The Malahat Review - Euphoria

Reviewed by: Sandra McIntyre

Of the hundreds of manuscripts I read as an acquisitions editor, it seemed every other one included a prologue. So many writers feel the need to employ them--to the point that I've become wary (and a little weary) of the prologue. It's not just that they are commonplace; it is that they so rarely serve a real function in relation to the story. Extraneous, redundant, self-indulgent--there are myriad reasons why they are unnecessary. I'm not the only one to take up an anti-prologue stance: Elmore Leonard finds "they can be annoying, especially a prologue following an introduction that comes after a foreword. But these are ordinarily found in nonfiction. A prologue in a novel is backstory, and you can drop it in anywhere you want." What does it say about a writer who uses a prologue when the same content could have been woven into the story, with a little effort and writerly skill? With only one shot at a first impression, a weak opening via an ineffective prologue is a huge misstep. Even a well-written, functional prologue runs the risk of sacrificing the all-important impact of a dazzling opener. Prologues rarely make a splash.

Connie Gault opens her debut novel, Euphoria, with a prologue. Titled "The Promise, Toronto, November, 1891" it is, at first glance, typical. It is historical in relation to the setting of the main narrative, which follows the recovery of Orillia Cooper in the days and weeks following the Regina Cyclone (tornado) of 1912. Also, it introduces Euphoria's main character, Gladdie McConnell, who at the time of the prologue is a servant in Mrs. Riley's boarding house and the only one really struck with grief at the recent death--suicide, in fact--of one Jessie Dole. The title's promise is the one made by Gladdie to the day-old baby girl left behind by Jessie Dole. The scene is dramatic and the writing powerful. Gault's prologue even provides a moving and memorable first line: "The earth tipped and she was gone." While it is backstory, Euphoria's prologue is distinguished by the fact that it presents much more than a thematically resonant moment. "The Promise" recalls the very moment that decides the course of Gladdie's life, giving her purpose, determining her almost every move for twenty years. In being placed up front, distinct from the other chapters, the prologue content serves an interesting framing function: subsequent chapters are read in its light. Gladdie's story before 1891 is character-building; Gladdie's actions and decisions after 1891 follow the logic of "The Promise." This prologue, then, is the centre, the very heart, of the novel.

Gault takes a huge risk in setting up her novel this way. A prologue that is key to understanding so much about the novel--from Gladdie's motivations to the nature of the relationship between the main characters--may seem like the set-up for a boring read. On the contrary; Gault's skill as a writer lies in her ability to maintain the reader's interest in the unfolding of the story, despite the fact we've been given a hefty clue how to read it. She accomplishes this through the deft interplay of shifting points of view and chronology, and a gentle touch with character that makes us at once sure and unsure about each one. We never forget the promise that connects Gladdie in 1891 to any Gladdie we read about thereafter, but under Gault's sure guidance, this knowledge does not prevent us from taking pleasure in the connections.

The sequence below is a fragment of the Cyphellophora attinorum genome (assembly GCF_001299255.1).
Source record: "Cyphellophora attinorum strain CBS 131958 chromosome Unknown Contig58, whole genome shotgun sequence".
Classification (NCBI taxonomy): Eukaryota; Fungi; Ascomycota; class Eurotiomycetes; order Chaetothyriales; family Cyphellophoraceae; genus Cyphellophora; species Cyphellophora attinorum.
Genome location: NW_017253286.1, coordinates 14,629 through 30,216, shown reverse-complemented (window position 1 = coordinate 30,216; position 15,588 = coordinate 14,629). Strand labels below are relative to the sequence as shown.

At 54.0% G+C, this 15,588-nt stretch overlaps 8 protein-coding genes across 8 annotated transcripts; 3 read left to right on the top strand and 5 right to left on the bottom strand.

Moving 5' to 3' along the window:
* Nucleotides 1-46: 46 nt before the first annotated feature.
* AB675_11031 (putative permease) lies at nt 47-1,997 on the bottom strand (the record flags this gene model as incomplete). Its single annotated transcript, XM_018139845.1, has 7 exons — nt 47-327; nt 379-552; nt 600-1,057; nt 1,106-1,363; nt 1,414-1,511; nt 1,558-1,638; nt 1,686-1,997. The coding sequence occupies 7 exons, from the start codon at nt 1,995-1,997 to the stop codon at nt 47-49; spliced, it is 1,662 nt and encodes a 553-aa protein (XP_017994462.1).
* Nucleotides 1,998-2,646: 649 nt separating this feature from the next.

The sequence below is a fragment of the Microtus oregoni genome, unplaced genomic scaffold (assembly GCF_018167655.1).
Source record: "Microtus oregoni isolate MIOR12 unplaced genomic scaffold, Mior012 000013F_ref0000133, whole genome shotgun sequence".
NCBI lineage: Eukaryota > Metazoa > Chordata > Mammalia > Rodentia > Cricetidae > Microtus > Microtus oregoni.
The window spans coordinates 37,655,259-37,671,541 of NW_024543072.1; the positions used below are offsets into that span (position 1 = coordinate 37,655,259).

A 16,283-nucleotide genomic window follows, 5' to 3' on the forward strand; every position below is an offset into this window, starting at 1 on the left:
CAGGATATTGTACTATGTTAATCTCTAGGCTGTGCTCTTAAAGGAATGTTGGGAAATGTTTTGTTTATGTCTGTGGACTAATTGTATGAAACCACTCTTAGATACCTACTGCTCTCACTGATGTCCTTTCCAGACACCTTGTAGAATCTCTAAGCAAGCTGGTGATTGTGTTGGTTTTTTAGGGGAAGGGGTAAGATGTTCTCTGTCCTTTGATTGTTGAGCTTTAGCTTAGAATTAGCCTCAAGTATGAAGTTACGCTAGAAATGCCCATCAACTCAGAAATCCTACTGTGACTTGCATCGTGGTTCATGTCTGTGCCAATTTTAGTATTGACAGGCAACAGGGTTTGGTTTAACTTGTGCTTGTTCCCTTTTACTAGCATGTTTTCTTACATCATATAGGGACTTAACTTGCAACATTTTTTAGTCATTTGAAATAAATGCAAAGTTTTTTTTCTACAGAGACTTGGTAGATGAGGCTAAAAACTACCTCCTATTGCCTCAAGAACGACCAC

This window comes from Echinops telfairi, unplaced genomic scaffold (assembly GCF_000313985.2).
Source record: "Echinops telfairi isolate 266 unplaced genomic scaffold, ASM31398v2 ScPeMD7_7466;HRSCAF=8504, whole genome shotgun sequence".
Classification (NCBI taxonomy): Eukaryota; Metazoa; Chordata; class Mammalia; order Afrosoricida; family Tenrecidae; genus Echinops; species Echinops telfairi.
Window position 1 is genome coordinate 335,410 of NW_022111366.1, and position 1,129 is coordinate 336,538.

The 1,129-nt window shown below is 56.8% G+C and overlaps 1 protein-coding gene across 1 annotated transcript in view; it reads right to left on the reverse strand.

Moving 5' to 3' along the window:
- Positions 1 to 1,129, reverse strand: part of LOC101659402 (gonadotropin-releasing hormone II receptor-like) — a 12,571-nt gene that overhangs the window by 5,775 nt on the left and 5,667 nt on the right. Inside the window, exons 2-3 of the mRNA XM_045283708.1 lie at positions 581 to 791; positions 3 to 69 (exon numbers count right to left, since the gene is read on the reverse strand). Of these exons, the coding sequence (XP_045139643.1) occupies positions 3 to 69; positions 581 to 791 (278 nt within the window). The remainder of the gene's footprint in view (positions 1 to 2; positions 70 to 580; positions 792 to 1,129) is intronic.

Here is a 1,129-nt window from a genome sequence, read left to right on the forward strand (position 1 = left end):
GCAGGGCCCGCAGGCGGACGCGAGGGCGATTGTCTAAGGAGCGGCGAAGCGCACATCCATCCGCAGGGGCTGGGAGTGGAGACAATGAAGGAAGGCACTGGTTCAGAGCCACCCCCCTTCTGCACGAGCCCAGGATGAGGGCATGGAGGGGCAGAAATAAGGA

All this talk of clues to reading and keys to understanding might sound old-fashioned, or very un-postmodern, but Euphoria is a somewhat old-fashioned book. Underneath the back-and-forth chronology and alternating points of view lie an elegant symmetry and a preference for action over psychology. Here we have one orphan looking out for another, two daughters with absent mothers, two childless women rescuing "daughters" from tragedy, the lies these women tell to protect their positions as mothers, the secrets the lies necessitate, and the truths that come out in the end. Partly through Gault's subject matter and partly through the structure she has chosen, Euphoria holds no big surprises. But better a simple story told well than a complicated one told poorly. Euphoria is a perfectly respectable and reasonable novel, what the critic Laura Miller would call "a down-to-earth and companionable thing" (as opposed to an exalted one). Early on, characters are apt to comment on the power and beauty of words, and words are given import as "real things," especially for Gladdie. There are words characters have never spoken; words that hang in the air; lessons on words, including the power of good words to make the heart glad; young Gladdie's love of the charming "arabesque" and the powerful "sisters"; older Gladdie's appreciation of the word "euphoria." Oddly this attention to words as words ends after the first few chapters, leaving the novel uneven in this regard.

Euphoria is Gault's first novel, but she has published many books previously, including plays and the short story collections Some of Eve's Daughters (1987) and Inspection of a Small Village (1996). Interestingly, a middle-aged Orillia, now a mother herself, appears in "A Burning House" from the latter collection. It is easy to imagine this Orillia sitting down to tea in the kitchen by lamplight with Gladdie and Hilda. 

Where it began with death and new life, Gladdie's strength and Gladdie's regret for Jessie Dole, the novel ends with strength of a new kind: willing acceptance. We see many sides to Gault's female characters, most importantly their strength through difficulties. Some moralizing ties up the novel, but it does so naturally. 

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